Effective Communication of Goals and Performance
Updated: Mar 21, 2022
Communicating you and your team performance compared to your goals is a great way to align teams while being transparent about you and your team work.
The greatest challenge when communicating your team performance is knowing how to organize their results so that the team can understand the work that they have been doing.
Let's start off with communicating your goals. There are many ways to effectively state your goals with your team.
First, make your goals clear and easy to comprehend. You want people from all backgrounds within your team to be able to understand the work that you've done. Make it easy for them by using simple language. Also, be sure to include which metrics are attached to each goal as it will make your goals easier to understand. It's also a great idea to connect with your senior management to make sure you're all aligned on your goals and priorities.
Next, make your goals transparent. By sharing your goals across your company, you and your team will be held accountable for the work done towards achieving these goals. You can do this by publishing them internally so that your team as well as other teams know your goals and metrics and can follow along with your team's performance. Plus, when establishing or updating your goals, work with key stakeholders to determine and approve the goals you've set. This way, everyone will be on the same page when it comes to reporting and will make transparency even easier.
You can also rally your team around their respective goals. Work with the members of your team to establish which goals fall under whose responsibility. This will give the ownership of the goal to its respective person on the team. Empower your team to share regular status updates on goal attainment. You'll want to bake this into your team's weekly or monthly meetings.
Lastly, use all this information that you've created to communicate goal attainment to leadership within your company. Use your goal attainment documentation to point to all the hard work you and your team have done to push your business forward.
Communicating performance can be a little bit trickier than communicating goals. Here, you need to compare what you wanted to achieve to what you actually achieved.
At this point, you might be asking yourself, "What do I do if we fall short of our goals?" While this might seem like a bad thing, missing a goal can sometimes teach you more about your business than achieving goals do, particularly when you're early in the goal-setting process. Here are some ways to communicate your goal attainment.
First, own your performance. Whether your goal attainment is positive, negative, or on the line, the results are an outcome of your work. Use this information to inform others on what will happen next. Will you revisit your goals? Is there any issue that needs to be resolved first? Sharing your action plan will prove that you've learned from previous results and are taking steps to improve performance. Keep in mind, if you're working hard and not hitting your goals, then it's possible that you aren't focused on the right opportunities, or your goals aren't achievable in the first place. Be realistic and set you and your team up for success.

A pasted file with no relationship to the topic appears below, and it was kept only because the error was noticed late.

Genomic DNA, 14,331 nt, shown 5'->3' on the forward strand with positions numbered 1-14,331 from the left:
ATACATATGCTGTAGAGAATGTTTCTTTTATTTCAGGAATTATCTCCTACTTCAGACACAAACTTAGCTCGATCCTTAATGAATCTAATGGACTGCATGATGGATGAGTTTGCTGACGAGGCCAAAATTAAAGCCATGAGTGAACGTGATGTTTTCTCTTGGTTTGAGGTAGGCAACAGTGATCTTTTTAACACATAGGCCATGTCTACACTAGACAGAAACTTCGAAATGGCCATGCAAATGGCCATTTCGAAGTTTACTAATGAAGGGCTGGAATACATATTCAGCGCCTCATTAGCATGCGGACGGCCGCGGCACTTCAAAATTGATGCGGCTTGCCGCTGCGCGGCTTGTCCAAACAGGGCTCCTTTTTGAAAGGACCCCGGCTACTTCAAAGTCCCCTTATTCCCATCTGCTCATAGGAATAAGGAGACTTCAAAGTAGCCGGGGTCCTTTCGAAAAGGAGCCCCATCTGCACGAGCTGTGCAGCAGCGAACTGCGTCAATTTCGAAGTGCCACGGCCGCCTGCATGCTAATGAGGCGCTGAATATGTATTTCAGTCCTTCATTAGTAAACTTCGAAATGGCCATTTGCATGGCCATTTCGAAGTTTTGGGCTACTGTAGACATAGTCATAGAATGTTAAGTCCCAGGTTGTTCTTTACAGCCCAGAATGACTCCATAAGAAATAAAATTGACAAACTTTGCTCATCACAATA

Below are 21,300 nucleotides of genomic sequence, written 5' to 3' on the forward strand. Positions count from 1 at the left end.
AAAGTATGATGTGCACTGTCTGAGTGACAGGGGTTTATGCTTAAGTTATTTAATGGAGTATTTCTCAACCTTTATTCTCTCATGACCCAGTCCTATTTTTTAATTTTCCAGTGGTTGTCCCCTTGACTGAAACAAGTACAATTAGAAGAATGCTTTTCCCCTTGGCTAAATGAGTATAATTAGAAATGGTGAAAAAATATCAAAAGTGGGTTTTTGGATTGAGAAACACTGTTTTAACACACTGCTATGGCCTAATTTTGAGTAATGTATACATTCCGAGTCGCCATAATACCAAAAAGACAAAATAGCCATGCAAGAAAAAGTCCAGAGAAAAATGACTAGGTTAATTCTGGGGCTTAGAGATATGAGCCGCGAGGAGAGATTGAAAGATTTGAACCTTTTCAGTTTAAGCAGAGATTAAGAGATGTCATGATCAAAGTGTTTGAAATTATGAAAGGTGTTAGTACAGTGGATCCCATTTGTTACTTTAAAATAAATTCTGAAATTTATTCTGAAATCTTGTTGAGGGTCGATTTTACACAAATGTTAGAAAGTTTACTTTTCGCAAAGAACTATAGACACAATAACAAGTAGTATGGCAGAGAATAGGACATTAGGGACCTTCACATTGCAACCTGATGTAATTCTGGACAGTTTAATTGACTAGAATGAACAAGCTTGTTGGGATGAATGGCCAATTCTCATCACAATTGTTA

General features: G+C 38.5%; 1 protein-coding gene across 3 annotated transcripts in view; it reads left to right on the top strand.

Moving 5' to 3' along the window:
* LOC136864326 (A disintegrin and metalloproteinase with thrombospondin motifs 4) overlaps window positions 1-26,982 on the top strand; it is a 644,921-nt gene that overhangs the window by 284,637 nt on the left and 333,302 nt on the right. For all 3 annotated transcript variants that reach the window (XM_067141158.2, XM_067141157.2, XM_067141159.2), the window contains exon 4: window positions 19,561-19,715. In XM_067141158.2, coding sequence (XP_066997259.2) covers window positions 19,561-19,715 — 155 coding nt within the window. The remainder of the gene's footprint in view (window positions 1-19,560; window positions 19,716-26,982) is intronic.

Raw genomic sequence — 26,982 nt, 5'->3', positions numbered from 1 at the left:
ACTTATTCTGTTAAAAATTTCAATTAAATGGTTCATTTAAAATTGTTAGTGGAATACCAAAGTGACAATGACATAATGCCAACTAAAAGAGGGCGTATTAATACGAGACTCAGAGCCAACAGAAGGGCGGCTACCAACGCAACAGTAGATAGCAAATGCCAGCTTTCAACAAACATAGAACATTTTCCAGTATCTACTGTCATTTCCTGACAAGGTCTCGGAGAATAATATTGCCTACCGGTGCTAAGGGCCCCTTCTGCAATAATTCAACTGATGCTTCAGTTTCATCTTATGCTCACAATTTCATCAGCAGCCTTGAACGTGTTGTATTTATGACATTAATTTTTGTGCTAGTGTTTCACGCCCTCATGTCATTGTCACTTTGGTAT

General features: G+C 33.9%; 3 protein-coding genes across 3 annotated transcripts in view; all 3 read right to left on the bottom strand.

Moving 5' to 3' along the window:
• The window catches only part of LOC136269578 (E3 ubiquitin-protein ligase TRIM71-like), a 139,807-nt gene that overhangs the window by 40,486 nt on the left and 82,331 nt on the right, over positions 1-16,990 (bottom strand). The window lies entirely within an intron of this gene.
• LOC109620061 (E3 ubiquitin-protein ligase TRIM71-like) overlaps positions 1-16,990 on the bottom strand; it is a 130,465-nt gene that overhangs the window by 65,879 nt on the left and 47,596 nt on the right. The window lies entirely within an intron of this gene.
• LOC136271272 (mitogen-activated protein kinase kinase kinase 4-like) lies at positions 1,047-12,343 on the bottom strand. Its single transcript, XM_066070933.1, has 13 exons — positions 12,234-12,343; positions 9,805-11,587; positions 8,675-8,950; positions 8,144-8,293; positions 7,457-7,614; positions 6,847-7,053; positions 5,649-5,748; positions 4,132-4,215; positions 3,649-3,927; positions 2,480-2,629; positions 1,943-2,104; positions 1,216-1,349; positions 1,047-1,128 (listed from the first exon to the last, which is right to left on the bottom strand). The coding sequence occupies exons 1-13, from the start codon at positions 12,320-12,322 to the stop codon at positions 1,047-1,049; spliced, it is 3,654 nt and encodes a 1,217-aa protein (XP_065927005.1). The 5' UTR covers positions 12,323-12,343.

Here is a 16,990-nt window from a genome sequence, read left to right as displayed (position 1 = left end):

Consider tracking your goals on a weekly or monthly basis and evaluating them together as a team regularly. Reviewing your performance as a team is a great to improve alignment and help each other by having many people think about the performance of the entire team, not just their own performance.
If, from your reporting, it looks like your goals are far too ambitious, that's okay. Use your new insights to set more realistic goals for the following quarter. However, don't shy away from your ambitious goals right away if you don't see the results you want. Stick with it for a month or two and learn from your performance before altering your goals.
On the other hand, if your goals aren't ambitious enough and you exceed them by a large number, consider challenging yourself and your team with more aggressive goals the following quarter. Improving your goals over time will show your understanding of the business and desire to continually grow.
To find a balance between being ambitious and realistic when discussing your goals, set expectations by communicating a "realistic" goal and a "stretch" goal. A realistic goal is what you plan to achieve based on past performance, and a stretch goal is what may be possible with some innovative content that really takes off. This will show your leadership you're not afraid to take risks, but you also have a solid understanding of what is achievable.